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Rebellion Record: a Diary of American Events: Documents and Narratives, Volume 3. (ed. Frank Moore), Doc. 136. siege of Cotton Hill, Va., October 30 to November 7, 1861. (search)
iege of seven days, during which we lost three men only, but had any number of narrow escapes. Their loss we do not know, but believe it large, as a number of bodies were seen carried off. The ferry is now making regular trips, and communication is uninterrupted. The troops in Western Virginia are now situated as follows: the First and Second Kentucky and Eleventh Ohio regiments constitute General Cox's brigade, the First Kentucky under Lieut.-Col. Enyart and the Eleventh Ohio under Col. DeVilliers, (who was captured with Col. Woodruff and has since made his escape,) occupy the ground around Gauley Bridge; the Second Kentucky, under Col. Sedgewick, with a cavalry company and one piece of artillery attached, are the body guard of General Rosecrans, and are encamped with him at Tompkins Farm. General Schenck's brigade is eight miles above; Col. McCook's, consisting of three German regiments, is five miles above; General Benham's brigade is at Cannelton, seven miles below Gauley Brid
h and fatally wounding a private. The other gun withdrew, and for a time the Virginians were disordered. But A. G. Jenkins came to the rescue and a rally followed in which Colonel Anderson and his men joined, with Bailey, Swann and Sweeney, and reinforcements from Captain Coons on Coal mountain, and the enemy were driven back and forced to recross the river. General Wise, whose report is followed in this account of the fight, reported the capture of Federal Colonels Norton, Woodruff and DeVilliers, Lieutenant-Colonel Neff, Captains Austin and Ward, and some o to 20 privates, and about 30 of the enemy killed. His loss was 1 killed and 2 wounded. Colonel McCausland with 800 men followed this up with an attack on Cox's position on the north side of the river, and drove back the enemy to the shelter of their guns on the Pocotaligo. This fight of July 17th was a very creditable affair for the Virginians and did much to restore confidence that had flagged under the influence of contin
the Federals, sinking one of the ferryboats, which served in lieu of the burned bridge. He hoped-that a concerted attack would be made from Meadow Bluff, but the force there was inadequate. General Lee soon returned to Richmond and in November was transferred to the department of South Carolina, Georgia and Florida, his military reputation for the time under an unwarranted eclipse. From Rosecrans' army, which was stationed along the river from Kanawha Falls to the Hawk's Nest, Colonel DeVilliers, of the Second Kentucky, was sent across the Kanawha at the mouth of the Gauley by ferry on November 10th, with several hundred men, and a brisk skirmish resulted in the repulse of his attack. On the next day the Federals being reinforced, renewed the advance, and after vigorous skirmishes, Floyd abandoned the front of the mountain and moved his camp to the rear. On the 12th, General Schenck crossed with his brigade and occupied Cotton hill, and General Benham moved from Loop creek t
The Daily Dispatch: July 27, 1861., [Electronic resource], The Maryland Regiment in the battle at Stone Bridge. (search)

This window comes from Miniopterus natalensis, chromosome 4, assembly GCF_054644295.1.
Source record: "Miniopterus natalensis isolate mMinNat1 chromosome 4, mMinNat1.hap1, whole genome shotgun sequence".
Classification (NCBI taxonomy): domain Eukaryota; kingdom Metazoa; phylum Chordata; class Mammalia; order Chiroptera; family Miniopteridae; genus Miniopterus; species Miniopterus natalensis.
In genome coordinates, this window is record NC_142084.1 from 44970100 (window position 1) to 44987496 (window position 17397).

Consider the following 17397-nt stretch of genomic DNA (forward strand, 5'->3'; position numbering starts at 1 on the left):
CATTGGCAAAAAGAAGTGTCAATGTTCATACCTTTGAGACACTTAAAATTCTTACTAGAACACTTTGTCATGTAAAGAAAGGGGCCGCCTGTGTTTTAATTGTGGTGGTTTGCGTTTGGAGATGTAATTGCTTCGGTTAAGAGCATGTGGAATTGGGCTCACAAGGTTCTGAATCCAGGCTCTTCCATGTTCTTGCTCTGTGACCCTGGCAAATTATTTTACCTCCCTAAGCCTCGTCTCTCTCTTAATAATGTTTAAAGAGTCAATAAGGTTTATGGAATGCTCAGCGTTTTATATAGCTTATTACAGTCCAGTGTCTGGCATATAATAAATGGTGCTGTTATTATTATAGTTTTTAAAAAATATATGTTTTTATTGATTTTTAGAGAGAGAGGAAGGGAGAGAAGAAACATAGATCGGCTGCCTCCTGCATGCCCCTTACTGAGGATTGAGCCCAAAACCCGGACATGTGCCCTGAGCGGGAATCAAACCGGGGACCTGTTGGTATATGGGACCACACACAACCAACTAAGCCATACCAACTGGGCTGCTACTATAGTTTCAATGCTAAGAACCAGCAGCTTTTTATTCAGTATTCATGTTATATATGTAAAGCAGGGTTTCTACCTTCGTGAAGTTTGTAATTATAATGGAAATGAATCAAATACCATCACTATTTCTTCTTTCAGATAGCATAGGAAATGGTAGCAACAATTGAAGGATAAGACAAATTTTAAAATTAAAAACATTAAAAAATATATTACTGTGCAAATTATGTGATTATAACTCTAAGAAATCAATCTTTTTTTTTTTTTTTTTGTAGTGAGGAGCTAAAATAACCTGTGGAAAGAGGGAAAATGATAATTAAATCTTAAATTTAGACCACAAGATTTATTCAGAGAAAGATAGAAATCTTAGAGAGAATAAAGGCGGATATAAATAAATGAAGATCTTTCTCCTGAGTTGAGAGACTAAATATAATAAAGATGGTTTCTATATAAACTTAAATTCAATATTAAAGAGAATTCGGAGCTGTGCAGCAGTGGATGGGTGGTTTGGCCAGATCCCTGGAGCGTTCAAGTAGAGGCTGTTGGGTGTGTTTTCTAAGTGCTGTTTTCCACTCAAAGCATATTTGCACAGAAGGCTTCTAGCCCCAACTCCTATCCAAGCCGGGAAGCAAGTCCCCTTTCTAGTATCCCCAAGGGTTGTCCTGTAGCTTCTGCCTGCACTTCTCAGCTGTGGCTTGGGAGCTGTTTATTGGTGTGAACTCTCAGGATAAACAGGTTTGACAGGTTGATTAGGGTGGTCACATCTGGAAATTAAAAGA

The enemy also suffered seriously. Col. Lowe sent back during the action for ammunition, and Gen. Cox sent it forward with reinforcements, but our troops were met returning from the field. Lieutenant Pomeroy, of Ottawa, Ohio, was mortally wounded, and sent to this city on the steamer Dunlefth, but he expired at Gallipolis. One private in the Cavalry company, which forms part of Gen. Cox's Brigade, was killed. Col. Woodruff and Lieut. Col. Neff, of the 2d Kentucky Regiment, and Maj. DeVilliers, of the 8th Ohio, were at the engagement as spectators, and when Captain Campbell left Pocatella Creek, twenty hours after the conflict, they had not returned. The inference is strong that they were taken prisoners, and we are afraid our troops met with a severe reverse. Capt. Campbell reports that they fought gallantly, and did not retire until their ammunition was completely exhausted. A rebel's statement. Captain W. O. Roseberry, who, it will be remembered, was arrested at
The Daily Dispatch: December 2, 1861., [Electronic resource], The supply of Wood — no chance for the speculators — the members of the conference Visiting the Navy-Yard — the weather. (search)
Col. Devilliers. The reader will remember the escape of this unmitigated scamp from the custody of our miber 29, 1861. General: --In the matter of Col. DeVilliers, Lieut. Booker states positively, that Col. D. ch the signature was made had fully dried; that Col. DeVilliers told him it was written by your order; that by the paper. Surgeon Higginbotham states that DeVilliers frequently asserted that he had been paroled by orles L. Chapman, prisoner of war, states that Colonel DeVilliers was at one time Captain of his company, and that he was then known as DeVilliers, in both cases the prefix being Charles A. There can be no doubt as to the identity of DeVilliers and DeVilliers, as he was known to Chapman by both names. Your obedient servant, GeoDeVilliers, as he was known to Chapman by both names. Your obedient servant, Geo. C. Gress, Captain Com'dg. Brig. Gen. John H. Winder, Com'dg. [copy.] Richmond, Nov. 30, 1861. I am certain that Colonel DeVilliers was on parole when he made his escape. Jno. H. Winder, Brigadier